The protests have created seismic fractures within the regime’s structure and enraged the hard-line religious class.

Dr. Mohammed Al-Sulami

Comments by Supreme Leader Ali Khamenei, in a speech long after the protests began, have further increased the suspicions of regime loyalists being behind the poisonings. In the speech in question, Khamenei’s suggestion that a “mild punishment” for children participating in the demonstrations could make them realize the error of their ways may have been construed by the regime’s hard-line radical elements as a green light to punish schoolgirls for their significant participation. The aim would undoubtedly be to terrorize and intimidate girls, deterring them from participating in future protests.
One striking aspect of this crisis is the belated nature of the supreme leader’s comments — three months after the crisis began. On the poisonings, he seemed indifferent, not even setting aside time to discuss this issue, which continues to cause alarm, concern and fear in Iranian society. He instead addressed the matter during the Tree Day celebrations after speaking extensively about the value of trees and their role in environmental preservation. Yet, Khamenei appeared to query if the poisonings had even taken place at all when he stated: “If the crime is proven to have occurred, the heaviest penalty would be inflicted on the culprits.”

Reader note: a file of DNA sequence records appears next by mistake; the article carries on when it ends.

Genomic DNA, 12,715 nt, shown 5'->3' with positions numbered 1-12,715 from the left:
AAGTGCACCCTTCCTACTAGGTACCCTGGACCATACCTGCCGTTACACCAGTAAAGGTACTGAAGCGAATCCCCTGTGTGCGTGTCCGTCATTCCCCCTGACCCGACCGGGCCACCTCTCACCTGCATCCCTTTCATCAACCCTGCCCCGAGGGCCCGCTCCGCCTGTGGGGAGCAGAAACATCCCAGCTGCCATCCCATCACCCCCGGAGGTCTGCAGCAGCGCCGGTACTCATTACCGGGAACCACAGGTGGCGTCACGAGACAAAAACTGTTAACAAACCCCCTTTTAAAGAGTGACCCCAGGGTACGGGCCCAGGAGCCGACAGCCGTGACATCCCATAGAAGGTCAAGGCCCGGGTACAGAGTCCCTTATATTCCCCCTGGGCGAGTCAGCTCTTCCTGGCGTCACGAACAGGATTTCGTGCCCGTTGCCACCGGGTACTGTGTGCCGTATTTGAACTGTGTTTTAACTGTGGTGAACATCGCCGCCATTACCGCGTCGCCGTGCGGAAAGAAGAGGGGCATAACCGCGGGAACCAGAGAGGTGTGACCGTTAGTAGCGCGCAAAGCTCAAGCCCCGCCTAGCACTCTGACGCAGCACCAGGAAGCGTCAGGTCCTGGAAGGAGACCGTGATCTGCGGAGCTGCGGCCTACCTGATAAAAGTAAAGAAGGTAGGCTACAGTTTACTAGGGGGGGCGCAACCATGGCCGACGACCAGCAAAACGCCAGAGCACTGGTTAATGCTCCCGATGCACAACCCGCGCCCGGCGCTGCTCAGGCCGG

Khamenei’s remarks, whether made before or three months after the crisis began, raise important questions, such as: Did the regime just realize there was a crime being carried out after more than 5,000 girls were poisoned? Is the regime attempting to cover up the identity of the true perpetrators by becoming indirectly involved in the crisis in order to hide the fingerprints of its involvement? Has the regime become so unable to control its own inner circles and elements close to it that similar crimes could be committed in the future without it having the ability to stop them? Is three months not more than enough time to find the perpetrators? Given this time period, the regime should be held accountable for its negligence and failure to find the criminals.
All of the aforementioned backs up the remarks of Iran’s deputy interior minister that the perpetrators are elements close to the Iranian regime.
To conclude, the poisoning of schoolgirls is a new crisis added to the regime’s existing crises, which have exhausted it as a result of its internal and external policies and orientations. These crises contribute to deepening and further exposing the regime’s inability and failures internally and externally, regardless of whether it is directly responsible for them. The crisis could snowball in the coming weeks, expanding to other segments and brackets within Iranian society during the Nowruz celebrations, especially because Iran is becoming a country plagued by challenges and bound by crises — with protest intervals decreasing — not to mention the stalled nuclear talks.
The regime hoped that the nuclear talks would have resulted in a settlement, leading to sanctions relief and a subsequent improvement in living conditions, hence mitigating the impact and slowing the pace of popular and factional protests in Iran.

Dr. Mohammed Al-Sulami is president of the International Institute for Iranian Studies (Rasanah). Twitter: @mohalsulami